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19

In tsumegos where you should kill a group, the best (and thus correct) answer is always the solution where you kill unconditionally (if possible). Only if there is no unconditional kill the ko would be the best (correct) solution. The basic idea is that a tsumego is a local fighting position which you should solve without knowledge of the rest of the board. ...


10

The key is that killing the black stones doesn't give White an eye. After White captures the two stones, Black will throw in at the same place he played in #3. White can capture that stone too, but later in the game the stone above the capture will be placed in atari, and White will have to fill in the "eye" on the right. Because that can happen, it is a ...


7

This has been discussed a lot in Sensei's Library (http://senseis.xmp.net/?BiggestCorner and http://senseis.xmp.net/?10x10CornerGame1). The consensus seems to be that white dies with 8 free spaces, but can live with 9 free spaces using 3-3 point and some clever tesujis. I copied some variations from Sensei's to EidoGo for easier studying: http://eidogo.com/#...


6

TimK's answer is right on point on how to kill white in the corner, but your question belies a more general concern: Thinking "I need to kill all the things" is a very common beginner's mistake. Take a look at your final outcome; yeah, white lives. He lives small, blocked into the corner. You've got pretty much the entire lower left quadrant on lock, and ...


6

Since T14 allows a sente hane, the initial board effectively looks like this: $$W $$ ------------| $$ . X O . . . | $$ X . X O . . | $$ . . X O . . | $$ . . X O O . | $$ . . X X O . | $$ . . . O X 1 | $$ . . . X 2 . | $$ . . . . . . | The usual attempt is to hane from the outside, then kill by playing at the vital point: $$ ------------| $$ . X O 4 3 . | $...


5

Actually, White is dead after you fill that liberty. He can never attack the Black stones, but Black can capture the stone in the corner. After that there is a ko that will kill White. There's no way for White to win the ko - filling it in leaves the white stones in atari. At the end of the game when White has no more ko threats, Black can take the ko, ...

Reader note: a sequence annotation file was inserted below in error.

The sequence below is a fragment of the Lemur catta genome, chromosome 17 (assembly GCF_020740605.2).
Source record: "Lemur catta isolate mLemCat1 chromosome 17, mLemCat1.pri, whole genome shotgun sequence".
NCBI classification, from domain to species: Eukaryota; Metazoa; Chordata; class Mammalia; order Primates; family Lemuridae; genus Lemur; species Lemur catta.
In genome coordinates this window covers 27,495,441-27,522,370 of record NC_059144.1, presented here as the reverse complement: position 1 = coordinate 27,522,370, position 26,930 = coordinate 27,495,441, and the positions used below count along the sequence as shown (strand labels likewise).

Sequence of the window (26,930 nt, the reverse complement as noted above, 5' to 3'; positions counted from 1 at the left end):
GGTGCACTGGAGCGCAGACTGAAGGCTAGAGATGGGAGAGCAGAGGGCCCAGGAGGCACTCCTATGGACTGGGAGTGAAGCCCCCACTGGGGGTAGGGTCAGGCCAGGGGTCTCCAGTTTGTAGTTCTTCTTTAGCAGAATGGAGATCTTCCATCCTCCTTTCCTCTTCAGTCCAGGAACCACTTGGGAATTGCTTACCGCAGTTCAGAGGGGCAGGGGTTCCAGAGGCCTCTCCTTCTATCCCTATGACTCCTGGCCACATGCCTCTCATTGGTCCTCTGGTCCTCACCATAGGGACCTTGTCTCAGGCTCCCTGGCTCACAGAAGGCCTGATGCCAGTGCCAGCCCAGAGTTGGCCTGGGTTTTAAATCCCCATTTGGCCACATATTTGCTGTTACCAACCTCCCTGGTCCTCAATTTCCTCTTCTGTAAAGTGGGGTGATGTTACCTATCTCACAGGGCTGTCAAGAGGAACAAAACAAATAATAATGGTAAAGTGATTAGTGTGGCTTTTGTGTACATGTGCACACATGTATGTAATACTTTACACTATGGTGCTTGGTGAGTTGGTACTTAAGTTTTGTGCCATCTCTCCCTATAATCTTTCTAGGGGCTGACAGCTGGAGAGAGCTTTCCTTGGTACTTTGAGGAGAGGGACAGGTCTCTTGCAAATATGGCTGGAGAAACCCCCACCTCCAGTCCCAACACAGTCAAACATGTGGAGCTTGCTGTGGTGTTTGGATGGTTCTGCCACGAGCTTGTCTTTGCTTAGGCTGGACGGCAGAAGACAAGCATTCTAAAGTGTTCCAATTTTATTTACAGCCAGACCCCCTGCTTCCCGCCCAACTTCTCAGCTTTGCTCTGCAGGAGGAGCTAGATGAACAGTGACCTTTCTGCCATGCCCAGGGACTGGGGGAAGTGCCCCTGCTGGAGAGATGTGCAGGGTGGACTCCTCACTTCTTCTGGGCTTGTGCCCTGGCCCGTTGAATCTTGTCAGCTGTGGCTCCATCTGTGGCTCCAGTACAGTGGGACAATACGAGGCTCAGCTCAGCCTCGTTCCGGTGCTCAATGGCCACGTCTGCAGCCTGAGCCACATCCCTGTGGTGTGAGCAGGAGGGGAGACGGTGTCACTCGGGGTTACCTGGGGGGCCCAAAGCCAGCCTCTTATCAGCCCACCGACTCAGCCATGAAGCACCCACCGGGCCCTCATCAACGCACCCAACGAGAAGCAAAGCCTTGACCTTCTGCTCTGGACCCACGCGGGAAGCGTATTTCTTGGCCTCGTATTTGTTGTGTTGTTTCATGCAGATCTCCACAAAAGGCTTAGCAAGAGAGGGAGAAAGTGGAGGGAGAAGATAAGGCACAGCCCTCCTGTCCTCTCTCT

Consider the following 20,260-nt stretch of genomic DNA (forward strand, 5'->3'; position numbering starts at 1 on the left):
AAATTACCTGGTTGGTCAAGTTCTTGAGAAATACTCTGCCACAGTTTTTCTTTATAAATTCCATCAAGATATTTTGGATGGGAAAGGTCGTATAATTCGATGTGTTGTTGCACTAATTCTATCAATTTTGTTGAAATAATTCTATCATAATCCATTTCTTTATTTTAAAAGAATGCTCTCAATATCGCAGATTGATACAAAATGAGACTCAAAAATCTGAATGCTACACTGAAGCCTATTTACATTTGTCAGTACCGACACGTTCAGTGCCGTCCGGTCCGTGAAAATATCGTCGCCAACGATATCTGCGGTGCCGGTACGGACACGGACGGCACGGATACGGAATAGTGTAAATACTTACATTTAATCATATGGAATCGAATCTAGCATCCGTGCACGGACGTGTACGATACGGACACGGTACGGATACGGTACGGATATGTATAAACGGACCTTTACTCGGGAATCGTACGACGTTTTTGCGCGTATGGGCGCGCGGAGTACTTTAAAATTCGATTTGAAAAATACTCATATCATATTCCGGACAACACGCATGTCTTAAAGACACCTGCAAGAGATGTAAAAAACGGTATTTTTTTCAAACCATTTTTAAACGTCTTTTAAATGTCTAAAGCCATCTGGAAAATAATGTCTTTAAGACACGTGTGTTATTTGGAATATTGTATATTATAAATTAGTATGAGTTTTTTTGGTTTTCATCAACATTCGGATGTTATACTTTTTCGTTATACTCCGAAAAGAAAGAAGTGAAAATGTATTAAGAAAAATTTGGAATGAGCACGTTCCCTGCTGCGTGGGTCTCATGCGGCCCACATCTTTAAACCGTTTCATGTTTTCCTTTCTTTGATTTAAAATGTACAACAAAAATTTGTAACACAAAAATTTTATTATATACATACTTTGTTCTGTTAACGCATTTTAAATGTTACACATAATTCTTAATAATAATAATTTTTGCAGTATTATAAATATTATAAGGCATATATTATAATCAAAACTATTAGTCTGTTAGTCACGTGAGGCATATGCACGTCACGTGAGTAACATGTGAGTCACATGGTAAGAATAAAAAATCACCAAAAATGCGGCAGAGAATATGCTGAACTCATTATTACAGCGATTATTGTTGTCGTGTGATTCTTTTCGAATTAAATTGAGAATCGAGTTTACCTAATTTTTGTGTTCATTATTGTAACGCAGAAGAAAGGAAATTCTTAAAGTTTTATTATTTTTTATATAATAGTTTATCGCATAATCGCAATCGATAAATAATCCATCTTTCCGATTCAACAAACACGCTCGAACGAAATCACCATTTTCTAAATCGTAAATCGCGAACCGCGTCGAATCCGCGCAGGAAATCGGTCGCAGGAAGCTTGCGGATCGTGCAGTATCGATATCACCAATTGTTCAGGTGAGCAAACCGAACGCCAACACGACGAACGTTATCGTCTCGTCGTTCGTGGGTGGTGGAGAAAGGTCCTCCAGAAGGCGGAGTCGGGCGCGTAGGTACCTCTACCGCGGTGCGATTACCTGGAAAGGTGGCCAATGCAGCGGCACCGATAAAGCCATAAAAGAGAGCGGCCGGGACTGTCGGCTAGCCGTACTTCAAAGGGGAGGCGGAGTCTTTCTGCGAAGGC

5

Black lives: $$B $$ ------------------- $$ | . 1 . . X O . . . $$ | O X . X X O . . . $$ | . X X O O O . . . $$ | O O O . . . . . . $$ | . . . . . . . . . $$ | . . . . . . . . . White kills unconditionally: $$W $$ ------------------- $$ | . 2 1 . X O . . . $$ | O X . X X O . . . $$ | 3 X X O O O . . . $$ | O O O . . . . . . $$ | . . . . . . . . . $$ | . ...


4

Seems Black has to take the 1-2 vital point to avoid White making 2 eyes. If White begin to deprive Black's liberty from outside, then Black get connected by taking on 1-3 and White deprives outside again. After that, both Black and White have same 3 liberties, but 2 of them are in common used. This becomes seki and it should be the best result for White.


3

I think black should play 2-1 then 3-1 and 1-3 are miai for b life, no need for ko


3

I'm tempted to say its either ko or seki, black's choice. $$Bm1 $$ |------------ $$ | . 2 1 . X . $$ | . 3 O X . . $$ | . . O O X . $$ | . . O X . . $$ | . O O X . . $$ | . X X X . . $$ | . . . . . . W2 is the only move, and B3 enters the ko. $$Bm1 $$ |------------ $$ | . 2 1 . X . $$ | 3 . O X . . $$ | . . O O X . $$ | 4 . O X . . $$ | . O O X ...


3

Yes, that's the best you can do.


3

This is a really broad question, and it depends on your level. The general idea is to reduce the opponent's eye space. D8-C8-B6 would probably be a good way to start: $$Bc $$ --------------------- $$ - . . . . . . . . . - $$ - . . 2 1 . . . . . - $$ - . . W . X . O . . - $$ - . 3 . . . . . . . - $$ - . . . . X . . . . - $$ - . . . . . . . . . - $$ - . . X ....


2

To answer the original question: White's corner is unconditionally dead, it cannot be rescued even with White playing first. The points P1 and R1 are miai, when White takes one of them Black takes the other. In the actual game White uses the aji left in the corner for some Ko threats, that's all White can get out of the local situation.


2

I'm not familiar with this as folklore, but the setup is similar to the setup a person might use to work on corner problems. I believe that this could be answered by looking a many examples of corner joseki. Assuming white's goal here is simply to live, the border formed by black is too far removed from the corner to have a significant effect of white's ...


2

The Black move 1 reduces the "three in a row" from two eyes to one. White cannot protect his "second" eye at 3 until he kills the marked stone (in red) with 2, because it would be self atari. Black then quashes the potential second eye with 3, and White is dead (for sure). If Black plays 1 at 3, White will play in the middle of "three in a row" to create a ...


1

Oh sorry now I see: Pretty tricky sequence :-)


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